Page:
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Liver transplantation 

Liver transplantation

Chapter:
Liver transplantation
Author(s):

Gideon M. Hirschfield

, Michael E.D. Allison

, and Graeme J.M. Alexander

DOI:
10.1093/med/9780199204854.003.152205_update_001

August 28, 2014: This chapter has been re-evaluated and remains up-to-date. No changes have been necessary.

Update:

Source of livers for transplantation—non-heart-beating donors are increasingly used, albeit with increased complication rates; living related liver donation is now widespread and routine in many centres.

Updated on 28 Nov 2012. The previous version of this content can be found here.
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date: 24 March 2017

Liver transplantation is considered for patients with liver disease that is predicted to shorten life or causes symptoms that preclude an acceptable quality of life and for individuals with life-shortening genetic disease that can be cured by transplantation. One-year survival exceeds 90%, 5-year survival approaches 80%, and individual median survivals exceed 20 years.

The selection of patients and timing of transplantation is difficult, since both premature transplantation and delayed grafting can shorten life. Manifestations of chronic liver disease that should prompt referral to a transplant centre include hepatic encephalopathy, ascites, spontaneous bacterial peritonitis, jaundice, malnutrition, hepatic osteodystrophy, hepatorenal syndrome, reversed portal vein blood flow, portal vein thrombosis, and hepatocellular carcinoma. Super-urgent liver transplantation is often life saving for those with acute liver failure (encephalopathy, coagulopathy, liver disease of <6 months duration).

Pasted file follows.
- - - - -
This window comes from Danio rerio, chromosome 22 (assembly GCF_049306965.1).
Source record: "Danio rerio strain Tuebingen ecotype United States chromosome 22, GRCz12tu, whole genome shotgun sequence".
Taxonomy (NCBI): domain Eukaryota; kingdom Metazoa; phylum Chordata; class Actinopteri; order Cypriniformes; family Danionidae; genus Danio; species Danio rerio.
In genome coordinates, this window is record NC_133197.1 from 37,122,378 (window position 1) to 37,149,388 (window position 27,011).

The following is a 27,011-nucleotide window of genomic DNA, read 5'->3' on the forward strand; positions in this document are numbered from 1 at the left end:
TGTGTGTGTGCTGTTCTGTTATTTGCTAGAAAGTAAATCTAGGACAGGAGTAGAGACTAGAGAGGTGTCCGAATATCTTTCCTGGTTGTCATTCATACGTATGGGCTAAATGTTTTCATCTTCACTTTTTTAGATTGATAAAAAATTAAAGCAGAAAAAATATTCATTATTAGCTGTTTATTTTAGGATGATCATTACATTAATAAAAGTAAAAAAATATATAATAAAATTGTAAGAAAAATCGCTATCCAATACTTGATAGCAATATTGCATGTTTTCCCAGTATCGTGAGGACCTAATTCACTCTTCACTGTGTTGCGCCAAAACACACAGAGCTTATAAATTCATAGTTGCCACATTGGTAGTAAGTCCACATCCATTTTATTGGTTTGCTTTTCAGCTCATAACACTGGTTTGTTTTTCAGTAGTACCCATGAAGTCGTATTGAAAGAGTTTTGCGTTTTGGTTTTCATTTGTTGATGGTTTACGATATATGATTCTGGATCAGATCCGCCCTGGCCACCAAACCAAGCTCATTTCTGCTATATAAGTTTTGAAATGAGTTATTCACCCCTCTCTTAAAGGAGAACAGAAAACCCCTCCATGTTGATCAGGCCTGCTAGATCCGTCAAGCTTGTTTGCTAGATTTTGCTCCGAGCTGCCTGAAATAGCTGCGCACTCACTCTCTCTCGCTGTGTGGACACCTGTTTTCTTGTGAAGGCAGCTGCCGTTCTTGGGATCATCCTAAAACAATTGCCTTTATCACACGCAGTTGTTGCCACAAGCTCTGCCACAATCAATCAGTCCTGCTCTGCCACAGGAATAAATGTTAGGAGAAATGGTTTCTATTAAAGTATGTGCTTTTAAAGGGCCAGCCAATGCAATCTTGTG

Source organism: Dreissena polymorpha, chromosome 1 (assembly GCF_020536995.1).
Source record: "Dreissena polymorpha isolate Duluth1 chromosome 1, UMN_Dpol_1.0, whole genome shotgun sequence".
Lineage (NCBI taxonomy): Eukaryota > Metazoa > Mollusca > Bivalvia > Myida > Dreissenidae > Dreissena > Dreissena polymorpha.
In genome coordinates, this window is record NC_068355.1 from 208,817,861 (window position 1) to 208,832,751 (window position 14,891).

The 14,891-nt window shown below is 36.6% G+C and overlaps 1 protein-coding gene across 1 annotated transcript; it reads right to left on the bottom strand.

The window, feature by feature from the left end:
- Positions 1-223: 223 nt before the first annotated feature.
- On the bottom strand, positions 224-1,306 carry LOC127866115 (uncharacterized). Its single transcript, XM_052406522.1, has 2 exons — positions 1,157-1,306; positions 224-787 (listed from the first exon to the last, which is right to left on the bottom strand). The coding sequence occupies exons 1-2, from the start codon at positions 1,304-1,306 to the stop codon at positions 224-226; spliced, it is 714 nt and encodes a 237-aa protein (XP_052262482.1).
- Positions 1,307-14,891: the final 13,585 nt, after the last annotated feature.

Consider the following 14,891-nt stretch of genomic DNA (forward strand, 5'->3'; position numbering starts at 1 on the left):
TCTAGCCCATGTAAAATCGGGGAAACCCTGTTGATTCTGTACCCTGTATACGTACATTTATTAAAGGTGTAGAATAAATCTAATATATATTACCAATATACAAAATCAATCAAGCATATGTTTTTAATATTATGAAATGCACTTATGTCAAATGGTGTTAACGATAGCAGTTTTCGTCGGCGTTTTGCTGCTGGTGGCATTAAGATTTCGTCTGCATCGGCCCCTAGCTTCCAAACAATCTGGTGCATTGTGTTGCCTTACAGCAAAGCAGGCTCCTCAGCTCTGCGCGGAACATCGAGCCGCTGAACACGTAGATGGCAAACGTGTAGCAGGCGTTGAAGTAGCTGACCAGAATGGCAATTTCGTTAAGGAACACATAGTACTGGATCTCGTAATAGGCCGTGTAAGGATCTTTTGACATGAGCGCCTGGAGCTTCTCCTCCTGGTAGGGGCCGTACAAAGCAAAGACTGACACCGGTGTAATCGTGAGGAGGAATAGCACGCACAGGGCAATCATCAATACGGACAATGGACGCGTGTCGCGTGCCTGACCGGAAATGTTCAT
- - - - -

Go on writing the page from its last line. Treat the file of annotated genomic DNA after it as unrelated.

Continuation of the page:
Liver transplantation usually involves a whole liver graft from a deceased donor, but innovations include the use of split livers, auxiliary grafts, living related transplantation, and more recently the use of non-heart-beating donors. Size matching between donor and recipient is important, but transplantation across the ABO barrier is performed in exceptional circumstances. HLA matching and pre-existing donor sensitization are not considered important. Therapeutic immunosuppression is most commonly with triple therapy: calcineurin inhibitor (tacrolimus, ciclosporin), azathioprine, and prednisolone.

In the immediate postoperative period most complications relate to the anastamoses, bleeding or poor graft function. Early postoperative complications include infection (bacterial, viral (cytomegalovirus), fungal), problems with vascular and biliary anastomoses, and acute rejection. In the longer term the consequences of immune suppression (impaired renal function, increased cardiovascular risk, infection and malignancy) remain important, alongside chronic vascular rejection and disease recurrence.

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